Nationwide production of new single-family homes rose 4.4 percent to a seasonally adjusted annual rate of 470,000 units in December, according to newly released figures from the U.S. Commerce Department. This marked a third consecutive increase in single-family housing starts, a market where production hit a 50-year low in 2011.

"Today's report adds to the growing evidence that demand for new, single-family homes is finally starting to firm up in an increasing number of markets nationwide," said Bob Nielsen, chairman of the National Association of Home Builders (NAHB). "This emerging trend is allowing builders to put more crews back to work, and could be even stronger if not for the overly tight credit conditions that prevail for both builders and buyers."

At Timber Trading, this report resonates with what we are seeing and hearing in the marketplace. Our expectations are for slow but steady improvement in new, single-family home starts. It looks like the market is finally turning!

Home Building Continues to Pick Up

The home construction market is showing signs of picking up while it continues to absorb a glut of vacant and foreclosed homes.

U.S. home construction rose in June, according to the U.S. Commerce Department. Builders began work on 629,000 homes, at a seasonally adjusted annual rate, up from 549,000 in May.

Turning The Corner

Local home remodelers say business is finally starting to improve after the worst industry downturn in 50 years, according to Worcester Business Journal (June 6, 2011). The local recovery tracks national trends, according to Harvard University's Joint Center for Housing Studies and several remodeling indices that say 2011 will be a recovery year nationwide for the industry.

The Harvard report predicts steady remodeling growth of 3.5% annually for the next several years. That's compared to a 12% drop from 2007-2009. The National Association of Home Builders' index also shows signs of recovery. In the first quarter of 2011, the association's remodeling index reached the highest point it has been at since 2007. Fueling the remodeling recovery is a glut of foreclosed homes needing repairs, winter ice storm damage and general economic improvements.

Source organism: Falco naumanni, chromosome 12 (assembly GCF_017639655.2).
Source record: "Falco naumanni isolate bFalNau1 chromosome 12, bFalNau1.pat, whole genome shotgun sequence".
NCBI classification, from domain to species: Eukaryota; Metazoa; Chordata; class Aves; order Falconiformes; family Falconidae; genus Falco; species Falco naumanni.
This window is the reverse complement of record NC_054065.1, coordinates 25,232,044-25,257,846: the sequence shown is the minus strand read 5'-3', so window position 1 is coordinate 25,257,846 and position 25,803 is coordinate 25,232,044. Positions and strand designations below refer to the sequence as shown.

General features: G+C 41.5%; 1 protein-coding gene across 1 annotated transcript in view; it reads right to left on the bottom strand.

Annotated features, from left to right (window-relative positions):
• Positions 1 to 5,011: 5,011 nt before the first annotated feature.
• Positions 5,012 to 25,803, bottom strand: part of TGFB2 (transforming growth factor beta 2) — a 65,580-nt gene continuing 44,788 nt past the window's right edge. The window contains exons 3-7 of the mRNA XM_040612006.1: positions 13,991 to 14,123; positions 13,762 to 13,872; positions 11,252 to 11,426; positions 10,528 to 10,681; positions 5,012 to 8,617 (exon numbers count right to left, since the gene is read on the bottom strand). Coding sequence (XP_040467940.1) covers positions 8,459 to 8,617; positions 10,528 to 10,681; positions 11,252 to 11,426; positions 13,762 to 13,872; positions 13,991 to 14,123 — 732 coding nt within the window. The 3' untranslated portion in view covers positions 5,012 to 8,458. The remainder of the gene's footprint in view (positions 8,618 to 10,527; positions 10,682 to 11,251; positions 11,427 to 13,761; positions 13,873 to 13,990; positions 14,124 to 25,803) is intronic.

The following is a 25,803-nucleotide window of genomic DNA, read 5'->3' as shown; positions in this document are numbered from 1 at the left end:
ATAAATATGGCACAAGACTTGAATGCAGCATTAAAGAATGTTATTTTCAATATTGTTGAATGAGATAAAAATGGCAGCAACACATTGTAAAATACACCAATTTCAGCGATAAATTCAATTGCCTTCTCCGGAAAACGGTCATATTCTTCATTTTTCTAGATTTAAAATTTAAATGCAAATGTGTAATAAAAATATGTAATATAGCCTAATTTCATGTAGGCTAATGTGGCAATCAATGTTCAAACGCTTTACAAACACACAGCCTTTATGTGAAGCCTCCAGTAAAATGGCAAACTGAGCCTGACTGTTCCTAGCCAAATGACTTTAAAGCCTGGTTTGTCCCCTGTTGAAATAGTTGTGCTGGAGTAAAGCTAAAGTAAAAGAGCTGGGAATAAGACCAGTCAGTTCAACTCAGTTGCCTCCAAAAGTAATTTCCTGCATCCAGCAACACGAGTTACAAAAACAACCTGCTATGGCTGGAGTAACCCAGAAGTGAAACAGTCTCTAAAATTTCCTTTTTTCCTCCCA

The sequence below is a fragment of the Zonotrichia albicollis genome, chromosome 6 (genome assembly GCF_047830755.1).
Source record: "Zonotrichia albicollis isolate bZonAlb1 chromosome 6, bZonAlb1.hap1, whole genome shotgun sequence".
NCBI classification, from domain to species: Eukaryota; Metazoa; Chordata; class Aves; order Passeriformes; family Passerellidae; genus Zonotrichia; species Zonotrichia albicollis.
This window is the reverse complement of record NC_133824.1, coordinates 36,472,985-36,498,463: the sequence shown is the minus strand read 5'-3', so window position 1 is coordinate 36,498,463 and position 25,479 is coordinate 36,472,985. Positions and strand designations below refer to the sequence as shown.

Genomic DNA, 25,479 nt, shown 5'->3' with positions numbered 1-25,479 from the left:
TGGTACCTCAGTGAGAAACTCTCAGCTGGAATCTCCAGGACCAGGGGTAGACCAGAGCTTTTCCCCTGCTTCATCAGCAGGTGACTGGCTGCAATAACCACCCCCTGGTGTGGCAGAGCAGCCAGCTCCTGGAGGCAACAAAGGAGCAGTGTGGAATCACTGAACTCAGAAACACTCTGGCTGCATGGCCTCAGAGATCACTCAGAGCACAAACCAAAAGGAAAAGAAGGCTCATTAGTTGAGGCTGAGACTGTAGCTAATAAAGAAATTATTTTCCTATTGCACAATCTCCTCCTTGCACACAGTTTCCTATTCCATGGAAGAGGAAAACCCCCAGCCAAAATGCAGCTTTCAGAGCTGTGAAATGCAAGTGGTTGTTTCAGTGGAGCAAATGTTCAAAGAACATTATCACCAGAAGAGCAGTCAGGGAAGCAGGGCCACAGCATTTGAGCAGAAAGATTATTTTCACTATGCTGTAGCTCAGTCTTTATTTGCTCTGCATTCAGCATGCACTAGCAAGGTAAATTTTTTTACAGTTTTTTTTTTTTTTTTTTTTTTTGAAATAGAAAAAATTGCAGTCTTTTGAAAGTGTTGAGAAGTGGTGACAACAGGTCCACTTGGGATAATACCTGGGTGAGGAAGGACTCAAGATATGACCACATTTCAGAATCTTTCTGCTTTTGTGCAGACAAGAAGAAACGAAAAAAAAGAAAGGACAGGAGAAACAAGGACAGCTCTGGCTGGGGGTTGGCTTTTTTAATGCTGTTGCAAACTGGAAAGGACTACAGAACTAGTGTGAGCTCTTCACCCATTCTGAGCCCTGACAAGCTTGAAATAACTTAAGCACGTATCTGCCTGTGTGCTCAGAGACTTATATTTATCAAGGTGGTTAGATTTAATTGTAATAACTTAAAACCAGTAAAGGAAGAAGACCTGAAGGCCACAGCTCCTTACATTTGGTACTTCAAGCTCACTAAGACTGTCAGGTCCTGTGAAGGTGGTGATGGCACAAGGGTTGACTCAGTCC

Home construction show signs of improvement

On April 19, the Commerce Department announced that in March home construction rose 7.2 percent from its dismal showing a month earlier. And building permits rose 11.2 percent after reaching a five-decade low in February.

Many industry watchers consider the ratio of permits to housing starts a positive sign. Steven A. Wood, chief economist for Insight Economics, believes that the rise in permits could signal a turnaround in the coming months. This is good news for everyone with a stake in the home building industry.

Timber Trading's New Website

Welcome to our new website. We hope you'll check out our products, our commitment to quality and service, and our operations center in which we put the finest lumber through a value-added process. Don't see what you're looking for? Just give us a call at 1.800.331.7319 or send us your questions at

Timber Trading Offers Tours of Operations Center

During the coming months, Rodger Ekstrom, Sales Manager of Timber Trading Group, is offering tours of the company's operations and distribution center in Stoughton, Mass. "It's one thing for us to talk about the way we inspect, grade, label, and package our lumber before sending it to its destination. It's a whole other thing to see that process in action," Ekstrom says. To set up an appointment for a tour, he invites retailers to contact him at 1.800.331.7319.